Boeing has received the first on-orbit signals from the fourth Wideband Global SATCOM (WGS) satellite it is delivering to the U.S. Air Force. The signals indicate that WGS-4, the first in the Block II series, is healthy and ready to begin orbital manoeuvres and operational testing.
Further detailed information can be found on Boeing’s website here.
WGS-4 launched on a United Launch Alliance Delta IV vehicle on 19th January 2012 at 7:38 p.m. Eastern time from Cape Canaveral Air Force Station. Controllers confirmed initial contact with the spacecraft 58 minutes later at 8:36 p.m. Eastern time at a ground station in Dongara, Australia. Boeing’s Mission Control Centre in El Segundo, California confirmed that the satellite is functioning normally.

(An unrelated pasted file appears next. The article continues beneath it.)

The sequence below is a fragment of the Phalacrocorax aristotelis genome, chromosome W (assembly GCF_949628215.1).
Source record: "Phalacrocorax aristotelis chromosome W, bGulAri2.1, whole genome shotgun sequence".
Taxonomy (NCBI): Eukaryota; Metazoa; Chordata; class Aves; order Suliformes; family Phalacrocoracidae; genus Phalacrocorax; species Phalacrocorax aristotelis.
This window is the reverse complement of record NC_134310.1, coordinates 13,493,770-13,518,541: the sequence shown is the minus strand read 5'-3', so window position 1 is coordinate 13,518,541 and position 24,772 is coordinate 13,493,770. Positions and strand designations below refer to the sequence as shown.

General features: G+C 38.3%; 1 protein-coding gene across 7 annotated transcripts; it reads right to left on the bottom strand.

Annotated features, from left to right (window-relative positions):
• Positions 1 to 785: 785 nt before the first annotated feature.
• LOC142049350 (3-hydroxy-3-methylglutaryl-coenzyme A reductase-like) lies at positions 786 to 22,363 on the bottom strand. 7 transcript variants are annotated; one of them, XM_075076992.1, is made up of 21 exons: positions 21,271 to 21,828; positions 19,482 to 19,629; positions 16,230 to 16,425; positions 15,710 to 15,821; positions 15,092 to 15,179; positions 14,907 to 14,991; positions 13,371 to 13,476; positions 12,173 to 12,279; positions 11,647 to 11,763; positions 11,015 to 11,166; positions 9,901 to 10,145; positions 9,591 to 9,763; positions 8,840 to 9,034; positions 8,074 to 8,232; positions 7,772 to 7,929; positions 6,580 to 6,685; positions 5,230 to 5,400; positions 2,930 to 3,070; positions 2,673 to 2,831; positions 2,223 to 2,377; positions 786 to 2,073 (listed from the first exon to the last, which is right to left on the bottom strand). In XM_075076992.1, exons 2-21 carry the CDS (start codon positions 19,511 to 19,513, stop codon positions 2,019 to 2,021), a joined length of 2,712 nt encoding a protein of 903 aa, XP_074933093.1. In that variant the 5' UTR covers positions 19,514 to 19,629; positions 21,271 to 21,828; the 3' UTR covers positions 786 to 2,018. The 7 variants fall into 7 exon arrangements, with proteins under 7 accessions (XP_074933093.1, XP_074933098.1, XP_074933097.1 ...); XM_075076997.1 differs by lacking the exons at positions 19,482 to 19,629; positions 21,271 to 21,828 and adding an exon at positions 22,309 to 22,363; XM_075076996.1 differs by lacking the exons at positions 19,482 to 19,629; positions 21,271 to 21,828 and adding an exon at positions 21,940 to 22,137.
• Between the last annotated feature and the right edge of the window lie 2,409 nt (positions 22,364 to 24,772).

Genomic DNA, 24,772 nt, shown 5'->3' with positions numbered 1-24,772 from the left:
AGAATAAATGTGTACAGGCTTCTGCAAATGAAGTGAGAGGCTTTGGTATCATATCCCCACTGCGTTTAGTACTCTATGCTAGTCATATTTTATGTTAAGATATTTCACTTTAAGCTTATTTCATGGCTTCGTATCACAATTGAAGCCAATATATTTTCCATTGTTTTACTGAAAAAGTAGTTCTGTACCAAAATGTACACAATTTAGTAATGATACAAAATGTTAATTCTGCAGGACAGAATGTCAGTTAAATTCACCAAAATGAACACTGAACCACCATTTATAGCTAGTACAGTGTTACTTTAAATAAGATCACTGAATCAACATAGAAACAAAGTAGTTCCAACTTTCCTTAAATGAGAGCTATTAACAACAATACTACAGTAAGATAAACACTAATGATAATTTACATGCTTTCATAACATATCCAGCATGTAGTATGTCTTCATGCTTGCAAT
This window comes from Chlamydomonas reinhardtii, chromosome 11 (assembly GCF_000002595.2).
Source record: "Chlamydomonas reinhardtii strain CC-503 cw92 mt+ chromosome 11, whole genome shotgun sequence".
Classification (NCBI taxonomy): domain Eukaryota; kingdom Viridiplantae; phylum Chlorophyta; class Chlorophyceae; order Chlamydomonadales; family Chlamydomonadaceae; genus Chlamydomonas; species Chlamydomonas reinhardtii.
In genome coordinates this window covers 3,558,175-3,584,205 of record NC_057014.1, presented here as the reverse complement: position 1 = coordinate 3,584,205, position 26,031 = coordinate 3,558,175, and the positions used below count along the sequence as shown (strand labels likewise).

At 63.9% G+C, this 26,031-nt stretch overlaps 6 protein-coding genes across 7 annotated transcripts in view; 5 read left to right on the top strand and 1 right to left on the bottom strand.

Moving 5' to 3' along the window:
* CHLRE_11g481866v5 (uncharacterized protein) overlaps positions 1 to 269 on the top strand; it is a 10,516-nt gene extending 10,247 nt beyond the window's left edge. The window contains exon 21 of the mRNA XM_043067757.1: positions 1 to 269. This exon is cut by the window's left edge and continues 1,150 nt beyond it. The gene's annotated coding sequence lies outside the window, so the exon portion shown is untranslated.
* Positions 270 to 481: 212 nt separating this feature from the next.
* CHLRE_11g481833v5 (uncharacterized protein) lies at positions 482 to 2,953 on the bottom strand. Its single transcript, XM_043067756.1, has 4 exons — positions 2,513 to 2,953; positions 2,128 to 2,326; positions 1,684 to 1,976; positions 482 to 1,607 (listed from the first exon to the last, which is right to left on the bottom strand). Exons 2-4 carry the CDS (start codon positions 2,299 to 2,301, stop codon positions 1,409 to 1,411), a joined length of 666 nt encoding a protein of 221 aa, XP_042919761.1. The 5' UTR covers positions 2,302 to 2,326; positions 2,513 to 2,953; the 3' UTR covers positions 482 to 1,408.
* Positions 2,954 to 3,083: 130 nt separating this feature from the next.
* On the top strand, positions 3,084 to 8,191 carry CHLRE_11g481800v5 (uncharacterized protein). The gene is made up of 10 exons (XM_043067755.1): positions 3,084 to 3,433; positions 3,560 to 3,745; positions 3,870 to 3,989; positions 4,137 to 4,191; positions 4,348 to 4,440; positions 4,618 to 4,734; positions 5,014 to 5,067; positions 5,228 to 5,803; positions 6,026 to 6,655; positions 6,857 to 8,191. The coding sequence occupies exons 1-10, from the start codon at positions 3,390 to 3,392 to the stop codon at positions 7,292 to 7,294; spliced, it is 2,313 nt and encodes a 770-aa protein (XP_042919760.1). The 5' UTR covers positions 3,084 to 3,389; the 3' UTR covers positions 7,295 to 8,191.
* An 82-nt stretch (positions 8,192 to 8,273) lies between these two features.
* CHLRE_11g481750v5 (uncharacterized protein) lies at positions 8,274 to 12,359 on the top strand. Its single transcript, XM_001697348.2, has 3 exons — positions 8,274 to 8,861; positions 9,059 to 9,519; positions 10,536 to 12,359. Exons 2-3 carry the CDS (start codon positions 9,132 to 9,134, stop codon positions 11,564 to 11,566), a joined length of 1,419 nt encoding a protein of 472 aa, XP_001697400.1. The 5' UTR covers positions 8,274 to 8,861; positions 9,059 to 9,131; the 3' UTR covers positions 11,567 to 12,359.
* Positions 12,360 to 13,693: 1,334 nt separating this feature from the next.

The dramatic launch video, photographs and further information can be found on ULA’s website here.
WGS-4 is an extremely advanced satellite operating at the established X-Band and the high frequency Ka-Band. It uses phased array, shaped beam, steerable spotbeams to provide coverage to support coalition forces anywhere on the globe.
Just one WGS satellite has the same capacity as the whole DSCS system combined! It’s like going from dial-up networking to high speed broadband.
I have a very personal interest in WGS for a number of reasons, not the least of which is that I wrote the Users’ Guide to Europe’s first Ka-Band satellite, ESA’s OLYMPUS, in the 1990s. That also had steerable spotbeams.